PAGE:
The Indo-Pacific’s blurred geographical outreach with the larger Asia-Pacific region has overshadowed the former’s contribution to emerging trade facilitations and connectivity lines from and through the region. The emergence of the Indo-Pacific as a region which is distinct from the Asia-Pacific in terms of geostrategic significance, as opposed to it being a sub-region of the Asia-Pacific, is yet to happen. The cooperation between the US and India in this region has the potential to effect this much needed transformation. The due recognition of the Indo-Pacific as a credible maritime domain with its unique ability to provide access to both the Indian Ocean and the Asia-Pacific countries is likely to happen once India and the US will come together to cooperate through the waters of the Indo-Pacific, giving mutual access to each other in the Indian Ocean and the Asia-Pacific regions. The US-India Joint Strategic Vision for the Asia-Pacific and Indian Ocean Region is in the direction of further concretising this possibility by adding strategic overtones to an already emerging economic partnership between the two countries in the Indo-Pacific. Outlining a joint strategic vision for the Asia-Pacific and the Indian Ocean enhances the scope of cooperation for both, India in its capacity as an emerging maritime power that seeks to play the role of a net-security provider by recalibrating its Indian Ocean strategy, and the US as a resident power in the Asia-Pacific that promises to bolster its Rebalance to Asia policy.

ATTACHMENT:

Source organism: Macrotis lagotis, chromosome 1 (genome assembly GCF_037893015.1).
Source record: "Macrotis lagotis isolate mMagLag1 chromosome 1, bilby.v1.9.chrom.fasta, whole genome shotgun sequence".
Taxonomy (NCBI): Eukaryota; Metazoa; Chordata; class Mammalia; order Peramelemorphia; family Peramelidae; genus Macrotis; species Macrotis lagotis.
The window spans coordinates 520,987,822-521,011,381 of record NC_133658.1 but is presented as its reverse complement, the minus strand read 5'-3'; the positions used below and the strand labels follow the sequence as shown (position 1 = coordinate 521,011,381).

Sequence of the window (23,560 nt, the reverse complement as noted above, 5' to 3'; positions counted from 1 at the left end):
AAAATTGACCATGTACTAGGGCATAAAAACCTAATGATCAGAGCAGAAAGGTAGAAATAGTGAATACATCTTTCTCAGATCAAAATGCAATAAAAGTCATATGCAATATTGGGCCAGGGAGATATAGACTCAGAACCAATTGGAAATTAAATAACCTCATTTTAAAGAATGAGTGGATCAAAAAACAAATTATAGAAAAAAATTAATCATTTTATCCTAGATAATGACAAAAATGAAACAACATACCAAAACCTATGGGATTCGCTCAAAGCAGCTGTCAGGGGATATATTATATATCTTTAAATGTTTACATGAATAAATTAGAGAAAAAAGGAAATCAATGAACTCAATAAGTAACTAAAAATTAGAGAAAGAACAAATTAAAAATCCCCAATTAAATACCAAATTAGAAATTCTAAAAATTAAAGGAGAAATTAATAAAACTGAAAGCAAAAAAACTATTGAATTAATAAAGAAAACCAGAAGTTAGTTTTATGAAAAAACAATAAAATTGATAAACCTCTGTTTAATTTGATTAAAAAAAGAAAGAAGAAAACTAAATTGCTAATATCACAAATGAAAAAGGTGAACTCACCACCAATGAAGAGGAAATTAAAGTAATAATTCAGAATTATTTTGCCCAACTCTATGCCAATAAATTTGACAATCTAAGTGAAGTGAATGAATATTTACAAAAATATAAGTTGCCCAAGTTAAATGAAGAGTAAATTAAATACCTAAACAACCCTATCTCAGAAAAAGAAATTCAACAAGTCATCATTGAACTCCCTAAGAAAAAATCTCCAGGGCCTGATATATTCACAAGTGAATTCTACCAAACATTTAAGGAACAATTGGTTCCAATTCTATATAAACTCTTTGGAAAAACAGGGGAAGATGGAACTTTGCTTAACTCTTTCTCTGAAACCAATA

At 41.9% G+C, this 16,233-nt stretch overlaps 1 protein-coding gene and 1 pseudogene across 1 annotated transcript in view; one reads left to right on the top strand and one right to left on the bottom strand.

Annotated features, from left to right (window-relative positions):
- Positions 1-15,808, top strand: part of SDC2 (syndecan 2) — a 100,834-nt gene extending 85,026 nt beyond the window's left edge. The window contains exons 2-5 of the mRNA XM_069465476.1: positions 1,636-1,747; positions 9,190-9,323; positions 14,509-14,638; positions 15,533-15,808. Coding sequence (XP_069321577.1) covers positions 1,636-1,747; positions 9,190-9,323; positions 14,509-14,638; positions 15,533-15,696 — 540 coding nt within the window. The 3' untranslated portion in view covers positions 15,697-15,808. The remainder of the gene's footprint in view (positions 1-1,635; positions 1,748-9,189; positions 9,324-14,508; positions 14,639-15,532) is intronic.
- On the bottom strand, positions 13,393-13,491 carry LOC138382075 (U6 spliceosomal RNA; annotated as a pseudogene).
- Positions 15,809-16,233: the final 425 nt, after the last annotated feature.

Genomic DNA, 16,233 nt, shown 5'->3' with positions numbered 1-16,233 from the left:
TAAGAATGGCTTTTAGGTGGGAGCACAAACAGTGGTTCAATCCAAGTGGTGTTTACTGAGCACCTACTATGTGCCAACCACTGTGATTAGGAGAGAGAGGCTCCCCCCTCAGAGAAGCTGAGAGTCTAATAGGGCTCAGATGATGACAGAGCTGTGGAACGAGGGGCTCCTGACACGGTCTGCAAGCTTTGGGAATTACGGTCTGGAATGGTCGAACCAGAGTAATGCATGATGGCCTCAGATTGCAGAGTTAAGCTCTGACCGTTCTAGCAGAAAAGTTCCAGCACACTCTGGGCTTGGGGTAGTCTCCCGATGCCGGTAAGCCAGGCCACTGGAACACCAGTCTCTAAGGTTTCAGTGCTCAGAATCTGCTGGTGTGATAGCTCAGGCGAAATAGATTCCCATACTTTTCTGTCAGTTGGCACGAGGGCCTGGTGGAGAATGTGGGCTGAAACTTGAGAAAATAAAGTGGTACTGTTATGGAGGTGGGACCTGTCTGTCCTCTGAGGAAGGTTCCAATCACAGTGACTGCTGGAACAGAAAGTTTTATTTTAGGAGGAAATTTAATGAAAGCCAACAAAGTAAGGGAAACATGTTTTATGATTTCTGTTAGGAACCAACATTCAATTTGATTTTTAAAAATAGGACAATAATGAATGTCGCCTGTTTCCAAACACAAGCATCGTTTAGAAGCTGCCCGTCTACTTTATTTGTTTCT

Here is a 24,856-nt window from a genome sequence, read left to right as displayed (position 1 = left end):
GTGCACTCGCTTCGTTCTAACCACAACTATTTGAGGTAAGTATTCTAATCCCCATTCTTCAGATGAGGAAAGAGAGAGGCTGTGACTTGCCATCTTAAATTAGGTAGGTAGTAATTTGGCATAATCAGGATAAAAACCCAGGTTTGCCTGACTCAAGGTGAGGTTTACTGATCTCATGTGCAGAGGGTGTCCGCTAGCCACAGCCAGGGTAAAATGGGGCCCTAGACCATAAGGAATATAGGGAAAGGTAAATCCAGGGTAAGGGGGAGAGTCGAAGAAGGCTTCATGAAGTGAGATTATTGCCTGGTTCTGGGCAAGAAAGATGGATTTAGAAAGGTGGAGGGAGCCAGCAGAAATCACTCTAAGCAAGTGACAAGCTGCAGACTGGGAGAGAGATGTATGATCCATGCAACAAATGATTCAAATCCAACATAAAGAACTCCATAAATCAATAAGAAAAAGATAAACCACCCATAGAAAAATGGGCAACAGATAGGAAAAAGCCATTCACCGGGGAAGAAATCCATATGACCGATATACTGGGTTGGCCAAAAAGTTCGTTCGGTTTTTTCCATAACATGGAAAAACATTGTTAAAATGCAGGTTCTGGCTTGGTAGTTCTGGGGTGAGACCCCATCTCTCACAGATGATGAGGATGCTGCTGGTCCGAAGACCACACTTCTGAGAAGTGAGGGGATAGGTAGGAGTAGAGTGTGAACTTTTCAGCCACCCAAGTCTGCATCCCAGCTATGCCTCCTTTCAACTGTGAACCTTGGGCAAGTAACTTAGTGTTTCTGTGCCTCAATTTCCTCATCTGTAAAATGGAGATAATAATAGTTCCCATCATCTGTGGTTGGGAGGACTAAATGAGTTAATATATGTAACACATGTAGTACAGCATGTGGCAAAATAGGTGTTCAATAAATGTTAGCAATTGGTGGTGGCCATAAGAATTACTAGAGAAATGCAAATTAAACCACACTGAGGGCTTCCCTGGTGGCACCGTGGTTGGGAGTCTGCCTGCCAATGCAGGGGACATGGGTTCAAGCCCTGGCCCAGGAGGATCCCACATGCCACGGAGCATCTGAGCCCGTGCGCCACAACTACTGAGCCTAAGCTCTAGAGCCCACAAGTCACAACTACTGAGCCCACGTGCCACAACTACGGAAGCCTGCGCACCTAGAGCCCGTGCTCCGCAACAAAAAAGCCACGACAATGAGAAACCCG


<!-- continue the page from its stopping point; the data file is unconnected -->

What has caught the eyes of observers watching this region closely is the omission of any specific strategy apropos the Indo-Pacific region in the joint document released during US President Barack Obama’s visit to India in January this year, as opposed to clear references to regions straddling the Indo-Pacific. The term Indo-Pacific, it needs to be noted, has been given a miss in the Indo-US Joint Strategic Vision; its conspicuous absence seems to suggest that the term has been avoided to highlight an obvious and tacit inclusion of the Indo-Pacific as a single strategic expanse connecting two important geostrategic maritime domains in Asia; the Indian Ocean and the Asia-Pacific.